While I like to think that I have a certain way with words, I have no idea how to begin this. Never in my wildest dreams did I imagine I'd be writing about sports as a passion project—especially soccer, a sport I hated with a passion growing up—let alone dedicating a decade of my life to the pursuit. But that's precisely what I've done, and today, February 17, 2022, is a rather momentous day for Chiesa di Totti.
Ten years ago today, our humble little digital church sprang forth from the remains of the old Offside network, ushering in a new, more user-friendly era for our Roma-crazed community. Over the past few weeks, we kicked around a few ways to celebrate our 10th birthday. Somehow, replicating my own 10th birthday party—a wild get-together at my local mini-golf/arcade/go-cart track—seemed cost-prohibitive given that our staff is flung all over the continental United States, not to mention our dear old Jonas in Belgium. Besides, at my actual 10th birthday party, my friends and I spent more time hitting golf balls into the street than the hole, and I didn't want to risk losing Jimmy to oncoming traffic or watch in horror as Brandon flipped his go-cart trying to pass Steven on the final lap.
Despite those logistical hurdles, we couldn't simply let our 10th birthday pass unnoticed. While we've expanded our coverage to include podcasts, reader surveys, and even the occasional quiz, the written word has always been our bread and butter.
So, to mark our official passage into double digits, I asked our current crew to pick out some of their favorite pieces from the past decade, providing us a glimpse into their creative process while also reflecting on how the context of those pieces has changed with the passage of time.
And, of course, we'd be remiss if we didn't also take the opportunity to thank everyone who has read, commented, shared, or offered constructive criticism on our work. A community like this is only as strong as its members, and we've always prided ourselves on being one of the most vibrant Roma communities around, and that's all because of you. Whether you're a regular commenter, a lurker, a newbie, a GIF magician, or just someone who stumbled across us by accident, from the bottom of our hearts, thank you. This place would literally be nothing without your passion, your celebrations, and yes, even our shared miseries and insecurities.
This has always been a labor of love for us, but make no mistake, it requires a lot of work—work that is done in our spare time. Anyone who has ever contributed to Chiesa di Totti has done so while balancing their Roma passions with their actual, real-world responsibilities. From work to school to new relationships to career changes to transcontinental moves and even new babies (just last week for one of us!), the CdT crew have become experts at this balancing act—as I suspect many of you have while blending your professional responsibilities with your private pursuits. So, to anyone who has ever contributed to our site—whether we remain in contact or not—thank you; for your effort, for your time, for the pride you took in your work, and, most importantly, for helping make Chiesa di Totti what is.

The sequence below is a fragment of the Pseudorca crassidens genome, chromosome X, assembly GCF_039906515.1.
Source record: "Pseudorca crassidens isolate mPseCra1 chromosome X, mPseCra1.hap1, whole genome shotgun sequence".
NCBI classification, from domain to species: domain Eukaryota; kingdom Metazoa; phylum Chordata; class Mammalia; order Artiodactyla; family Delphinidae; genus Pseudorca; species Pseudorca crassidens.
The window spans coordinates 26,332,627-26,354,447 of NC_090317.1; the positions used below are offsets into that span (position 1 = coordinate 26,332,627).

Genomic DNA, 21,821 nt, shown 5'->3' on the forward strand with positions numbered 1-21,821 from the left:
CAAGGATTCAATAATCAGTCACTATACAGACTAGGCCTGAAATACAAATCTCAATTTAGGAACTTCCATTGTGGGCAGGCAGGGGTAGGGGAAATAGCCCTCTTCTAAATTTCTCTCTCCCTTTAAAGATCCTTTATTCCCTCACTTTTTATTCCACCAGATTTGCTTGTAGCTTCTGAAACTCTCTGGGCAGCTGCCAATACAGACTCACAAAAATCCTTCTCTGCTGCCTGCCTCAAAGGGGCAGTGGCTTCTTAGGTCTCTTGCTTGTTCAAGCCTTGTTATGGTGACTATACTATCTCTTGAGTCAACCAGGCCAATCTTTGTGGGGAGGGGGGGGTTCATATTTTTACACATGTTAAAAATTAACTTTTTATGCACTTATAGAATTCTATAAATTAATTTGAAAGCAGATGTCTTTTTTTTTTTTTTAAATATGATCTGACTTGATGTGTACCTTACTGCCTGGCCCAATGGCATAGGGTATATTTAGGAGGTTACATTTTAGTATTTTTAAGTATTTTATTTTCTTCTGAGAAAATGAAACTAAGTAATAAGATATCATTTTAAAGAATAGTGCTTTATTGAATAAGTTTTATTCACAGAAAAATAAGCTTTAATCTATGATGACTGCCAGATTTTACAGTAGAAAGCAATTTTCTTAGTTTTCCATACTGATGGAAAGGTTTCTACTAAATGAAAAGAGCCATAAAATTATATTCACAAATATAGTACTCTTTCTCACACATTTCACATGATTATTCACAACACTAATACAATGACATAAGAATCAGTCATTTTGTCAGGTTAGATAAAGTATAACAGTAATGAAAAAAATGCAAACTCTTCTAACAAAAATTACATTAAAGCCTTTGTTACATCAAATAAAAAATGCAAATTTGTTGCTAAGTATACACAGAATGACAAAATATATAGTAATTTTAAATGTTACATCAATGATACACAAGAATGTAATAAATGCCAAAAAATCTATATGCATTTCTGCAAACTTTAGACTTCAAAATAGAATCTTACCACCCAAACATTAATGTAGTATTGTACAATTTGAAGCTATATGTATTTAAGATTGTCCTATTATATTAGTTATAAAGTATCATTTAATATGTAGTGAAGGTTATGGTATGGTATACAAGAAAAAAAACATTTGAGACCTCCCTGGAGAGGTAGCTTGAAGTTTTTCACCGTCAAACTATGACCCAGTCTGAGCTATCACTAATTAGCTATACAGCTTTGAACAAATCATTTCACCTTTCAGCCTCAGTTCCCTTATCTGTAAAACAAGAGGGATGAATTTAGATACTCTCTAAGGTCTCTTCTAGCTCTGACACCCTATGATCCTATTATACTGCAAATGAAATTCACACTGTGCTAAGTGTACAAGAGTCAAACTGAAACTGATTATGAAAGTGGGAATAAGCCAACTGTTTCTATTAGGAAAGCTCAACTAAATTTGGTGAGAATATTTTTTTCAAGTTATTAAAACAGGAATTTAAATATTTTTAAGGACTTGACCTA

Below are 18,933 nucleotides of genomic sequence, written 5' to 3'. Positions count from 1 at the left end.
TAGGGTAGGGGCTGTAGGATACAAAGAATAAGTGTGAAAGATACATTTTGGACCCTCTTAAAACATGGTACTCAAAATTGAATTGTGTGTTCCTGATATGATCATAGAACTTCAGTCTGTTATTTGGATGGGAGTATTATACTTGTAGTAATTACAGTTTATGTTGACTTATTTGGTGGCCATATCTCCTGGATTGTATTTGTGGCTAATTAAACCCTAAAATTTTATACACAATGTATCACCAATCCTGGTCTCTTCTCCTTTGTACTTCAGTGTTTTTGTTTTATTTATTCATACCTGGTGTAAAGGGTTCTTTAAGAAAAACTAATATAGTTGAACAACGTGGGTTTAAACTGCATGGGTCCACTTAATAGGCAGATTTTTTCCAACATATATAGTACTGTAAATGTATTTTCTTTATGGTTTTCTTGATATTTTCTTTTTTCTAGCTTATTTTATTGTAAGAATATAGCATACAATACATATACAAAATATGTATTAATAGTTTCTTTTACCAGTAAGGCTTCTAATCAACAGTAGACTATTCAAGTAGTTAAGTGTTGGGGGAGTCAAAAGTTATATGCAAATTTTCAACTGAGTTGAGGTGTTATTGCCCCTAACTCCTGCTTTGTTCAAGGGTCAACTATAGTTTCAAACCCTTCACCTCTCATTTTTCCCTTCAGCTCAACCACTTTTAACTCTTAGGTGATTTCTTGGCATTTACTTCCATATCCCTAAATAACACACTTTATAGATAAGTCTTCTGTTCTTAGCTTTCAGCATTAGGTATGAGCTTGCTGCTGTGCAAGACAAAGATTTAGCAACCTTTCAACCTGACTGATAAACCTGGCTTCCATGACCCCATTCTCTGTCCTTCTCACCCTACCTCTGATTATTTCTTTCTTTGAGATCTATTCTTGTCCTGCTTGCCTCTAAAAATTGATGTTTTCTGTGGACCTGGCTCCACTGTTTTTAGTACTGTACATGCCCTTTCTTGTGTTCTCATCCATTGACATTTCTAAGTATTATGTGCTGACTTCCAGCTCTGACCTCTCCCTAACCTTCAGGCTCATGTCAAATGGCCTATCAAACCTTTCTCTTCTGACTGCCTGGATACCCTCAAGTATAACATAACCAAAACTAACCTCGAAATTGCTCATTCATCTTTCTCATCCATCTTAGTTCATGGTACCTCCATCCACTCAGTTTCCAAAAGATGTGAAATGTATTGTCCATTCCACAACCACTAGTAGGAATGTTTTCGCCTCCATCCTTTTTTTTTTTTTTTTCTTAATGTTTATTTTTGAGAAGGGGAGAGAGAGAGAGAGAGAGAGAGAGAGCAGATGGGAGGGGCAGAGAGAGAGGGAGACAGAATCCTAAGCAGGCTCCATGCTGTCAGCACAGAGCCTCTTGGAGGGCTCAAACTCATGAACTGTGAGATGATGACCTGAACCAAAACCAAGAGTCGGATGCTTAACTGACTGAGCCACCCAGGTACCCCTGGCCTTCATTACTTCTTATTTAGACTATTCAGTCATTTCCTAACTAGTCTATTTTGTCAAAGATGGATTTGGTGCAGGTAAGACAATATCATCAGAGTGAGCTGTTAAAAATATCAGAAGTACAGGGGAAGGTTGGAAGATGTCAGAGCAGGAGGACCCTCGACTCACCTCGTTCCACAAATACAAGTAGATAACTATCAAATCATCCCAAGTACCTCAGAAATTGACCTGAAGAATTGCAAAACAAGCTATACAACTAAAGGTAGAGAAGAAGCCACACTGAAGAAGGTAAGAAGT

So, without further delay, onto the celebration!
The First Day: February 17, 2012
The newly minted Chiesa di Totti made its debut on February 17, 2012—four days after Roma fell to AC Siena in a bitter 1-0 defeat thanks to an Emanuele Calaio penalty in the 51st minute. The Giallorossi's starting lineup that day featured Maarten Stekelenburg in goal; Jose Angel, Juan, Gabriele Heinze, and Aleandro Rosi in defense; Erik Lamela, Miralem Pjanic and Fabio Simplicio in midfield; Federico Viviani, Fabio Borini and, of course, Francesco Totti in the attack. Bojan Krkic, Simon Kjær, and Pablo Daniel Osvaldo would make appearances off the bench.
Roma was stuck in sixth place when our site debuted that year, and things didn't get much better for Roma that season. With 56 points from 38 matches, Roma finished the 2011-2012 campaign in seventh place; a quick and disappointing end to the Luis Enrique experiment, but it was just the beginning for us.
Our Favorite Features
Like nearly any other community or subculture, we have our own tent poles—rituals, and routines that keep the entire place standing and hopefully provide a warm and familiar welcome to new members. While our matchday coverage has always relied on the steady progression of preview-game-thread-review-highlights, we've tried to establish similar cycles within our broader, non-matchday coverage.
Some of our favorite series include...
- The annual U-23 countdown. Starting in 2014, every summer we comb through a list of two dozen or so U-23 players before ranking the Top 10. Kicking off in late July or early August each summer, the U-23 countdown has become a staple of our pre-season coverage and a marker of the season to come. Just for laughs, check out our first edition; one that included such luminaries as Tin Jedvaj, Juan Iturbe, Antonio Sanabria, and Alessandro Florenzi. We have since expanded our countdown to cover the best and brightest female talents as well, with Annamaria Serturini taking the top honors this past summer.
- Francesco Totti: The Final Season. This was a bitter-sweet series, but when your namesake decides to call it quits (or was forced out, to be more accurate), you have to dedicate as much time as possible to sing his praises. Which we did. And then some. This is without a doubt my favorite series in CdT history, and as painful as it was to watch our hero forcibly removed from the only club he'd ever known, recounting all the highs and lows of his illustrious career was an incredibly rewarding endeavor.